According to the Australian Bureau of Statistics, 87% of Indians residing in Australia are aged under 50 and over 83% of the population are proficient in English. Many in the community are Hindu and Sikh, while there are also smaller number of Christians and Muslims.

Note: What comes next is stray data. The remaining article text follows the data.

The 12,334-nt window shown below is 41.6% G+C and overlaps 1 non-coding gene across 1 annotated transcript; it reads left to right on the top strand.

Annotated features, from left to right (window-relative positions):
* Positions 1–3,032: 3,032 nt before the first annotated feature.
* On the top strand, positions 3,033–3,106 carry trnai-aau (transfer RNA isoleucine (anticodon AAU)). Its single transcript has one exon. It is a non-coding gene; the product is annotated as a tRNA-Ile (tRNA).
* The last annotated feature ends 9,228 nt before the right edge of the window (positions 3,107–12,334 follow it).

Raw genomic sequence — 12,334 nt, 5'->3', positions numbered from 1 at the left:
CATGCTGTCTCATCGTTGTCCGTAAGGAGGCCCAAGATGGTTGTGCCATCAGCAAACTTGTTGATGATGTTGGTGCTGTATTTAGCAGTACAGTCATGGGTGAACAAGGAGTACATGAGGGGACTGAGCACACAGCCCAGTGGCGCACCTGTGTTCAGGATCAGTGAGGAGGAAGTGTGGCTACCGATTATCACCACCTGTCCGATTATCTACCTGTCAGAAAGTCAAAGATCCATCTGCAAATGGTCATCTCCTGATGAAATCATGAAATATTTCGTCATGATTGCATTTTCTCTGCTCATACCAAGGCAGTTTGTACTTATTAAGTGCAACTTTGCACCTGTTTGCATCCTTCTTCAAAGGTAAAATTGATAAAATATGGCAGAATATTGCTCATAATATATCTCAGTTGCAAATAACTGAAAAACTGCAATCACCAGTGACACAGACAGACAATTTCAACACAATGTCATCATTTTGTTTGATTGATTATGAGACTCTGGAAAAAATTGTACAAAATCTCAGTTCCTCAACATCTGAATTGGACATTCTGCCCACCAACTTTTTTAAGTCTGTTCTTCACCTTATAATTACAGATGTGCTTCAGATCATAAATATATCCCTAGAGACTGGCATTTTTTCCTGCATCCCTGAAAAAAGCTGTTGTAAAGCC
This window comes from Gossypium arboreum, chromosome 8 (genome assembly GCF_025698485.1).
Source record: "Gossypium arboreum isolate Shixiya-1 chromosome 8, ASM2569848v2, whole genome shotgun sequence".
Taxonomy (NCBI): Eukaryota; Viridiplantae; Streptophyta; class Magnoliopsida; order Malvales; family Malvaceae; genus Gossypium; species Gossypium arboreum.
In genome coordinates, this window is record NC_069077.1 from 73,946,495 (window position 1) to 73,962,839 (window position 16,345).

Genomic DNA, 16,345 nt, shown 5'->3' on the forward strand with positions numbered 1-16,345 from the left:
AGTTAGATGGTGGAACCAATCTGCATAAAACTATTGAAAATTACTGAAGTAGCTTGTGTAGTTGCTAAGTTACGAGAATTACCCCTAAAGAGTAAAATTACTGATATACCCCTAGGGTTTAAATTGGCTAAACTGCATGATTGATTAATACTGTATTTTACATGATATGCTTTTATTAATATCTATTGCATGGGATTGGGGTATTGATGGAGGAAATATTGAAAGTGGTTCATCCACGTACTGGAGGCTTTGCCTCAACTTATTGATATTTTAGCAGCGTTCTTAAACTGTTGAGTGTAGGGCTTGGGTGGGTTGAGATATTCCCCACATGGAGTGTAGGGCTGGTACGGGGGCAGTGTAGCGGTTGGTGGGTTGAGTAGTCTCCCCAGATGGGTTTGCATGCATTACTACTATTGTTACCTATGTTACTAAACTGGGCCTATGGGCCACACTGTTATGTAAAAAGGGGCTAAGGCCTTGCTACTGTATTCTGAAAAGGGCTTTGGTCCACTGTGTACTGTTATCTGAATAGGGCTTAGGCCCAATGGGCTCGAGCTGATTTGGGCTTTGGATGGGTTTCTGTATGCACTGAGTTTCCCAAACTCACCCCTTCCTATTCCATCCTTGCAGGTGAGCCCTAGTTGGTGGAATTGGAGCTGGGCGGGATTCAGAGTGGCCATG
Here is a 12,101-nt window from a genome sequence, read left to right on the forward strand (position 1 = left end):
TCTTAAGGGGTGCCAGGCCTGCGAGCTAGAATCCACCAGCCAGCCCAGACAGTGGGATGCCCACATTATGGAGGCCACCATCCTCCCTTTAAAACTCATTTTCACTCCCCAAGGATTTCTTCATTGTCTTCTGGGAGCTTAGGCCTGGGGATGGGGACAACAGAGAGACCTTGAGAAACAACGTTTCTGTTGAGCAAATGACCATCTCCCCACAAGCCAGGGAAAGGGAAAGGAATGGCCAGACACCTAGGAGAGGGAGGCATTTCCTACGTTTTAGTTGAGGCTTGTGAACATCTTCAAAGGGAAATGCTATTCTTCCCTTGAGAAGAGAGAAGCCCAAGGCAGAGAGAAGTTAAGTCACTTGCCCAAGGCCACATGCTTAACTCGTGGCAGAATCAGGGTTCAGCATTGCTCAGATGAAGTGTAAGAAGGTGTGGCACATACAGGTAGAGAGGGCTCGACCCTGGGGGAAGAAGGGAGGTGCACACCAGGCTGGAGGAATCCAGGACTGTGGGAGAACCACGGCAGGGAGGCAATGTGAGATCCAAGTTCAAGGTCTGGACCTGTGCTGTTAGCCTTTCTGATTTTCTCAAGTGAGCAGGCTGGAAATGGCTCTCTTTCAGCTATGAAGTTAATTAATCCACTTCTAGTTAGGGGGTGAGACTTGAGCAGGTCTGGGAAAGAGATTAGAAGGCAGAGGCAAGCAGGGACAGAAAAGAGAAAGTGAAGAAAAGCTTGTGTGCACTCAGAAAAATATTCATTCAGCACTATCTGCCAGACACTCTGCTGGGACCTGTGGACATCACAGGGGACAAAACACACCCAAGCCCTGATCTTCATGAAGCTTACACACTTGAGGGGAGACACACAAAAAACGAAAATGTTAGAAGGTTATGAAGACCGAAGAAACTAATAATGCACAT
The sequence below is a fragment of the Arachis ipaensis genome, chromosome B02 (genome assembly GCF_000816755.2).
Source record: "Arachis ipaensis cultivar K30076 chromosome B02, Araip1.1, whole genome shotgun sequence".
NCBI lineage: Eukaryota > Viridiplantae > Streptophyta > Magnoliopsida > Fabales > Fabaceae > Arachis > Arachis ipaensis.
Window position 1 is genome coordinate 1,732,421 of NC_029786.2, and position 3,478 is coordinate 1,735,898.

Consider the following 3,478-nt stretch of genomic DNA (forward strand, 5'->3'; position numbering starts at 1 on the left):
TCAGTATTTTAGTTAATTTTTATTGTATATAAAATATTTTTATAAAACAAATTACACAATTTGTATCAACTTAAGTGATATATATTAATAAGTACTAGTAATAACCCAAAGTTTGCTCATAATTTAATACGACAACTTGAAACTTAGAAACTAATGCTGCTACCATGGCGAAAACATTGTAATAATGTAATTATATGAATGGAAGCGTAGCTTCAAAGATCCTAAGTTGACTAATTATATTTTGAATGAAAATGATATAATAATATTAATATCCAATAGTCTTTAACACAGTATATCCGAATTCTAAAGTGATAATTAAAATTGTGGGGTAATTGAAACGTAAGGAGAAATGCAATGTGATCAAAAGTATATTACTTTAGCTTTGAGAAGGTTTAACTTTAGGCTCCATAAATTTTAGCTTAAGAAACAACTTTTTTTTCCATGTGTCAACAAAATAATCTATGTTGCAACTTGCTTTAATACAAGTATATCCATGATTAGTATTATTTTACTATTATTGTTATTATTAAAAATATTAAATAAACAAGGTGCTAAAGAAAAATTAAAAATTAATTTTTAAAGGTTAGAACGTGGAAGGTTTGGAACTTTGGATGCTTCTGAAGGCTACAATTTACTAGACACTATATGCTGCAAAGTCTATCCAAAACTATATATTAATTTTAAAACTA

Indians began to arrive in New Zealand in the late eighteenth century, mostly as crews on British ships. A small number deserted; the earliest known Indian resident of New Zealand was living with a Māori wife in the Bay of Islands in 1815. Numbers slowly increased through the nineteenth and twentieth centuries, despite a law change in 1899 which was designed to keep out people who were not of 'British birth and parentage'. As in many other countries, Indians in New Zealand dispersed throughout the country and had a high rate of small business ownership, particularly fruit and vegetable shops and convenience stores. At this stage most Indian New Zealanders originated from Gujarat. Changes in immigration policy in the 1980s allowed many more Indians, Pakistanis and Bangladeshis into the country, and the 1987 and 2000 military coups in Fiji caused a large increase in the number of Fijian Indians coming to New Zealand. Notable Indian New Zealanders include former Dunedin mayor Sukhi Turner, cricketer Dipak Patel, singer Aaradhna, and former Governor General Anand Satyanand.